Politics

The main Republican presidential debate

Published 12:05 AM ET, Fri August 7, 2015
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The race to become the next Republican presidential nominee continues as the highest polling candidates debate in Cleveland, Ohio, on Thursday, August 6. From left, Chris Christie, Marco Rubio, Ben Carson, Scott Walker, Donald Trump, Jeb Bush, Mike Huckabee, Ted Cruz, Rand Paul and John Kasich. Andrew Harnik/AP
New Jersey Gov. Chris Christie has served as New Jersey's governor since 2010 and was U.S. Attorney for the state from 2002-10. He started in politics as a volunteer, first on Republican Tom Kean's gubernatorial campaign in 1977 and later on George H.W. Bush's 1992 re-election campaign.

Christie Rand got into a yelling match with Rand Paul over NSA record collection (Christie is for, Paul is against).
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The 43-year-old freshman senator of Florida Marco Rubio is the youngest contender in the race for the presidency. Rubio entered the political realm as an intern to U.S. Rep. Ileana Ros-Lehtinen of Florida in 1991, while he was attending law school.

On immigration, he said that the evidence is clear the majority of the people coming across border are not from Mexico.
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Republican presidential candidate Ben Carson, a retired neurosurgeon, rose to national prominence in 2013 after harshly critiquing the Affordable Care Act at the National Prayer Breakfast, when he warned the U.S. is traveling down the same path as ancient Rome.

Carson, the only African-American onstage, said he was once asked by a reporter why he doesn't talk more about race. "I said it's because I'm a neurosurgeon," he said. When you operate on someone's brain, he added, "the skin doesn't make them who they are." He was operating on the part that makes them who they are, not their skin, he said. The response earned him applause.
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Wisconsin Gov. Scott Walker is one of the most recognizable and polarizing governors in the country. In 2012, Walker became the only U.S. governor in history to win a recall election, following his effort to limit collective bargaining power for public sector employees.

When asked by moderator Megyn Kelly, "Would you really let a mother die rather than have an abortion?" Walker replied, "I'm pro-life, I've always been pro-life, and I've got a position consistent with, I think, many Americans out there."
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This is real estate mogul Donald Trump's first debate as a Republican presidential candidate. Trump has been a major political donor since the early 1990s, contributing to both Democratic and Republican campaigns.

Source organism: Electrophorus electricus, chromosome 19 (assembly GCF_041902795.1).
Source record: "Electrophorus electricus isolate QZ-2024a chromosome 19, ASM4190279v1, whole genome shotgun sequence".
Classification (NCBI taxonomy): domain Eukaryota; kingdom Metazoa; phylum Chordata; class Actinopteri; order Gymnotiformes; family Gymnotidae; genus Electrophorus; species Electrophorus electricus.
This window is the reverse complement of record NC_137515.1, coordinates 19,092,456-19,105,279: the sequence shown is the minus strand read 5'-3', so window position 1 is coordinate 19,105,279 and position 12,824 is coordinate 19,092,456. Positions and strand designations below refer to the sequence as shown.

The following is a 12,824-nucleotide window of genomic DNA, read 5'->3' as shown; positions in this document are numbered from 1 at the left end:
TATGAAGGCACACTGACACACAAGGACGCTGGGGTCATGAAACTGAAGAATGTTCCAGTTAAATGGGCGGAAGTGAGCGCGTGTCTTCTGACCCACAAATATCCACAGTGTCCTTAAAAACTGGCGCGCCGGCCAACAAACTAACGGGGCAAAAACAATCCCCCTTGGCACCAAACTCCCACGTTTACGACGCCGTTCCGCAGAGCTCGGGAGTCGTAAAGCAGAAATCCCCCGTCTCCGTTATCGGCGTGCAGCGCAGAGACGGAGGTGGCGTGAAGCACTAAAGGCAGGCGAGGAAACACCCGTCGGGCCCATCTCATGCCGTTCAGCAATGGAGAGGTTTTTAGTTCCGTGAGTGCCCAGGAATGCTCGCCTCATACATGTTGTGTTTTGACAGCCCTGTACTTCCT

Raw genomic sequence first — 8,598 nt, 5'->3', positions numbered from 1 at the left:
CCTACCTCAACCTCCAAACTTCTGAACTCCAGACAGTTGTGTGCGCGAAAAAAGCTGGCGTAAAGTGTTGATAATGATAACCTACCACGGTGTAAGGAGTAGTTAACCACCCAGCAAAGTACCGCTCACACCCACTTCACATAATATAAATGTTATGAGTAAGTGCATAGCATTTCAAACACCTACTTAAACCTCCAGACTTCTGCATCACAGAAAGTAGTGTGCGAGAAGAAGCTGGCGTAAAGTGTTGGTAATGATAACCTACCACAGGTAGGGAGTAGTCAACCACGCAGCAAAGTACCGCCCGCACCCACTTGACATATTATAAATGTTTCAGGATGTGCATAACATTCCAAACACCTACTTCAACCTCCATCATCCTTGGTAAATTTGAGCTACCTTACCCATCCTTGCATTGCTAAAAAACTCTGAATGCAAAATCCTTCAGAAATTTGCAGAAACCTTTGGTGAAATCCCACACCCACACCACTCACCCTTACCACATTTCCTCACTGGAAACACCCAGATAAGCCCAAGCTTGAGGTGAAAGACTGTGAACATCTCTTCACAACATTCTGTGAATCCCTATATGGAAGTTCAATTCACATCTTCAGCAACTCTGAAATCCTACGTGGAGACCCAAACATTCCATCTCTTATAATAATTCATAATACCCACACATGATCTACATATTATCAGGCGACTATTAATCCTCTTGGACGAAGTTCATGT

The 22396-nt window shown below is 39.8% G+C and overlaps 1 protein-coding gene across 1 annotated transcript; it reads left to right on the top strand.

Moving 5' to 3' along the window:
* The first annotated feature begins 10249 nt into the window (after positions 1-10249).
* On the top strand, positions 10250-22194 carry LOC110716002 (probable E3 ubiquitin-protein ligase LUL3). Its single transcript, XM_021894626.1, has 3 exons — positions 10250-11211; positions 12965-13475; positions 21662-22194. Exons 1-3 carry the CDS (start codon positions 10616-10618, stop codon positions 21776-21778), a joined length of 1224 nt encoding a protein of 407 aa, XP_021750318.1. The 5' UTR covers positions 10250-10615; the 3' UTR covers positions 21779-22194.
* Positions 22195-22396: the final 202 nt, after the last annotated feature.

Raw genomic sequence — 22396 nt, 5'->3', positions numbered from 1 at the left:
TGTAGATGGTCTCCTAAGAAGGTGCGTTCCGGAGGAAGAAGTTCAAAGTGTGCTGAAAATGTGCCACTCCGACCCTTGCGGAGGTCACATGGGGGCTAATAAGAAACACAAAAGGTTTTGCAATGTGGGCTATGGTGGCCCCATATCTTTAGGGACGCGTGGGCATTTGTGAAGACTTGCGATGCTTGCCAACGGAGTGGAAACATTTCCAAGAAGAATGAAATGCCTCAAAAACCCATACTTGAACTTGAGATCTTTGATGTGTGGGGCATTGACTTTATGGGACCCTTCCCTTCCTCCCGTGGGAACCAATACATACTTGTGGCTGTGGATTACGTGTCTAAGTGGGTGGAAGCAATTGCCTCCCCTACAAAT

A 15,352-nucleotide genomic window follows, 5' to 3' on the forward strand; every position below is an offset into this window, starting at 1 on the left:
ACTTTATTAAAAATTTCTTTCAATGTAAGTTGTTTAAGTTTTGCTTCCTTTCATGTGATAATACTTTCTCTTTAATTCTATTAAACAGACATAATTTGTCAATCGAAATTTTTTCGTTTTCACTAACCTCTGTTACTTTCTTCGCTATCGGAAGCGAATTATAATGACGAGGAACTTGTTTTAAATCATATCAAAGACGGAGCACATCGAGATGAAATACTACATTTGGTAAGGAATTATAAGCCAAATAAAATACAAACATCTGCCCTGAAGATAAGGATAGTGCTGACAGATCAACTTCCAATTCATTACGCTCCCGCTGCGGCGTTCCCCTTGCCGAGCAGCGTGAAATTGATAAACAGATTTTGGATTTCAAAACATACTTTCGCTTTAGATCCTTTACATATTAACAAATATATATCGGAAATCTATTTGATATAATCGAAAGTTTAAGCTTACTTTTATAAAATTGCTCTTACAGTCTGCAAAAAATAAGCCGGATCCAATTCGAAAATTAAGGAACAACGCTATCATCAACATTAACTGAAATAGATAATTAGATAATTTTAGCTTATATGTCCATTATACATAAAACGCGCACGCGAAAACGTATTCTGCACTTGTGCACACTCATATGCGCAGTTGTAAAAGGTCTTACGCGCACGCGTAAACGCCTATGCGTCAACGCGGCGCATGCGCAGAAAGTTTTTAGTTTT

"If it weren't for me, you wouldn't be even talking about illegal immigration, Chris," Trump said to Fox News host Chris Wallace. "This was not a subject that was on anyone's mind until I brought it up at my announcement."
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Former Florida Gov. Jeb Bush is son to former president George H.W. Bush and brother to former president George W. Bush. He has been trailing in second place behind Trump in the polls. Bush has been involved in politics since the early 1980s.

Bush addressed the immigration issue by stressing that he did not support "amnesty." "We need to be much more strategic on how we deal with border enforcement, border security," Bush said. "We need to eliminate the sanctuary cities in this country. It is ridiculous and tragic that people are dying because of the fact that local governments are not following the law."
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Mike Huckabee is a former Arkansas governor and Southern Baptist minister. He hosted a TV show, "Huckabee," which ran on Fox News from 2008-2015. MANDEL NGAN/AFP/AFP/Getty Images
Texas Sen. Ted Cruz was elected to the U.S. Senate in 2012, after he rallied conservative and tea party support in Texas, and has since been one of the Senate's most vocal critics of Obamacare. He was the first Republican candidate to announce a campaign for the presidency.

"A majority of the candidates on this stage have supported amnesty.," said Cruz. "I have never supported amnesty."
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Kentucky Sen. Rand Paul has been in office since 2011. Paul also worked on the congressional and presidential campaigns for his father, former U.S. Rep. Ron Paul. Rand Paul gained national attention by riding the 2010 tea party wave to become the junior U.S. senator from Kentucky following a tough battle in the GOP primary. Andrew Harnik/ap
Ohio Gov. John Kasich was elected to the U.S. House in 1982 and represented Ohio until he unsuccesfully ran for president in 2000. After a nine-year stint in the private sector, Kasich ran a successful campaign for governor of Ohio in 2010, when he defeated Democratic incumbent Gov. Ted Strickland. He was re-elected by a wide margin in 2014.

"Trump's hitting a nerve in this country," Kasich said. "For people that want to just tune him out, they're making a mistake."
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